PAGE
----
An FDA advisory panel recently recommended approval for esketamine, the first of a new family of antidepressants. To get a better understanding of existing research of the treatment and what needs to be learned in the coming years, we asked 6 questions to Dr. Gregory Simon, MD, MPH, a psychiatrist at Kaiser Permanente Washington and a senior investigator at KPWHRI, who has done pioneering work to improve how to identify and help people at risk of attempting suicide. Dr. Simon is also principal investigator for the Mental Health Research Network (MHRN), a consortium of 13 health system research centers embedded in large health systems. MHRN is funded by the National Institute of Mental Health.
1. Does the research tell us whether esketamine will be more effective than the current anti-depressants?
Gregory Simon: So far, esketamine has been studied for a very specific situation: an add-on treatment for patients who have persistent depression after trying at least two standard antidepressant medications. In that situation, adding esketamine has been shown to significantly reduce symptoms of depression and suicidal ideation compared to just continuing the standard treatment. Esketamine has not been studied as a first-time treatment, and it will not be approved for that purpose.
2. What does the research show in terms of its effectiveness in preventing suicide?
GS: As is typical for pre-approval studies of a new antidepressant medication, the clinical trials of esketamine have included several hundred patients. This number is large enough to evaluate effects of esketamine on symptoms of depression and suicidal ideation. But it would take studies ten or even one hundred times as large to evaluate effects on risk of suicide attempt or suicide death.
3. What sort of research do we need going forward to determine how to use this new drug?
GS: Within our Mental Health Research Network, we are planning to use records data from several large health systems to examine effects of esketamine on risk of suicide attempt and psychiatric hospitalization. We hope that will include both observational or naturalistic studies (studying people who receive esketamine treatment in usual care) and actual randomized trials (where patients might be randomly assigned to be offered esketamine). Randomized trials are less liable to bias, but also more challenging to actually perform.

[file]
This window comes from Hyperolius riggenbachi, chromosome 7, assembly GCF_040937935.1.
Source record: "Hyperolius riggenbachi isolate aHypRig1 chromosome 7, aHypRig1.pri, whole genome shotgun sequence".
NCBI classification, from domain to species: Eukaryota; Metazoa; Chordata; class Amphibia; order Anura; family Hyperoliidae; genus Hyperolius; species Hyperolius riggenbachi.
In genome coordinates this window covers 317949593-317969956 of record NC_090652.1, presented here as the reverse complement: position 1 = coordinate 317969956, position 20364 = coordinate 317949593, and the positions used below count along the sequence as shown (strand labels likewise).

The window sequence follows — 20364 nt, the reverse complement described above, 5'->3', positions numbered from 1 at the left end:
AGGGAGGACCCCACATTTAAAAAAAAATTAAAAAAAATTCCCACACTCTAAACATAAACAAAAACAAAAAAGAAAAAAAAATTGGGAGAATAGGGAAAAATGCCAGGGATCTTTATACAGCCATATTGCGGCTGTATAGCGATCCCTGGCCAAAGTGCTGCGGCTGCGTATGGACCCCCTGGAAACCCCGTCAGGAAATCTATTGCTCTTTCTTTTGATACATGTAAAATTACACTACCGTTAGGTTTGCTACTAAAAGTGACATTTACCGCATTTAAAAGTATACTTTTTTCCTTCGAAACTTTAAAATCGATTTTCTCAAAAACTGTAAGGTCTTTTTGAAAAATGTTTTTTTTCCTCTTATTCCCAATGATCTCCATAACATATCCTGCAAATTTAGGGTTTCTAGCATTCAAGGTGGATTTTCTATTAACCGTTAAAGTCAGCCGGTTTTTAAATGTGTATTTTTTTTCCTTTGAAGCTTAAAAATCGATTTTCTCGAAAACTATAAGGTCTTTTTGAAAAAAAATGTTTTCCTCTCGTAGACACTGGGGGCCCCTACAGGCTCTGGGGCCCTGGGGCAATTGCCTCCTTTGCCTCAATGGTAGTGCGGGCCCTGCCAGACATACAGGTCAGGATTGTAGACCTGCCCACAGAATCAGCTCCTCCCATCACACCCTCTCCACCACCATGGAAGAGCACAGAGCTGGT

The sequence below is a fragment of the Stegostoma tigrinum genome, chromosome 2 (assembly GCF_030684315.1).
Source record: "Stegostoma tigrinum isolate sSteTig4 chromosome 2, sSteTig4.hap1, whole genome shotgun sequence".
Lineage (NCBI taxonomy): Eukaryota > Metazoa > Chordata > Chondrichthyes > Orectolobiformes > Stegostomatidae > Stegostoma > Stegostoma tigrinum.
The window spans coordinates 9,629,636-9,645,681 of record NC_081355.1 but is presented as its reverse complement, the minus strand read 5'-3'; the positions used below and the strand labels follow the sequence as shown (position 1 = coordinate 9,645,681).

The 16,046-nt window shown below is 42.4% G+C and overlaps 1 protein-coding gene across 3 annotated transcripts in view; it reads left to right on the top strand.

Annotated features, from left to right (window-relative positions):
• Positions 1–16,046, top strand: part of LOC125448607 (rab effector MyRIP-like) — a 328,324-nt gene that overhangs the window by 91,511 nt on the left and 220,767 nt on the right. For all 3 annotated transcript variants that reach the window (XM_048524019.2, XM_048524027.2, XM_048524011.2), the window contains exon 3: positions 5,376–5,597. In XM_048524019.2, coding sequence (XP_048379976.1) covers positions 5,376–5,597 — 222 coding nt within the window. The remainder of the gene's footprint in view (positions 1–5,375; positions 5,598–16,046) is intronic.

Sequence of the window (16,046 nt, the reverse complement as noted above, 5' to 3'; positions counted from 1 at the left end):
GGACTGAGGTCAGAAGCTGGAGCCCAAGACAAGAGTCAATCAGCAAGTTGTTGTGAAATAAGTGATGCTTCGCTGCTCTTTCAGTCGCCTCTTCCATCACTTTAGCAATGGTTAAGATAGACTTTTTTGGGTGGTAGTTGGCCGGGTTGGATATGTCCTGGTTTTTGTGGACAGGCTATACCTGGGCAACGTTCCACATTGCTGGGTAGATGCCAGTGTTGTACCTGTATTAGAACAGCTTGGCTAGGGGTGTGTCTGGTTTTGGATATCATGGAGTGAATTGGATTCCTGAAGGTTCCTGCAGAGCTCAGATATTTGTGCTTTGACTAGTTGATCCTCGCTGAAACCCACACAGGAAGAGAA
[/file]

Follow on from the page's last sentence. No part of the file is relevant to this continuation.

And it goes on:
4. When Prozac was first introduced, the claims accompanying its efficacy, in hindsight, raised unrealistic expectations. Are we at risk of repeating that response with esketamine?
GS: In the end, we discovered that Prozac certainly had fewer side effects than older antidepressants but was not more effective. That difference was worth something, but it certainly was not a revolution. There is hope that esketamine will be a more fundamental advance, but the data available now are just not enough to settle that question.
5. What has research told us about risks of esketamine, and what are the gaps?
GS: Esketamine is a close relative of Ketamine, an anesthesia medication that has been available for many years. Ketamine also has a long history of abuse as a “party” drug. There are certainly concerns about the possibility of abuse, tolerance, or dependence with esketamine. The short-term, highly controlled studies done so far cannot really evaluate those longer-term risks.
6. Anything else you want to add? Any positives that we may have missed in focusing on the challenges?
GS: Esketamine will be the first fundamentally new medication for depression in decades. The potential upside is large, but we have significant uncertainty about risks. We are hoping to answer those questions quickly using the large-scale research infrastructure that our Mental Health Research Network has built.
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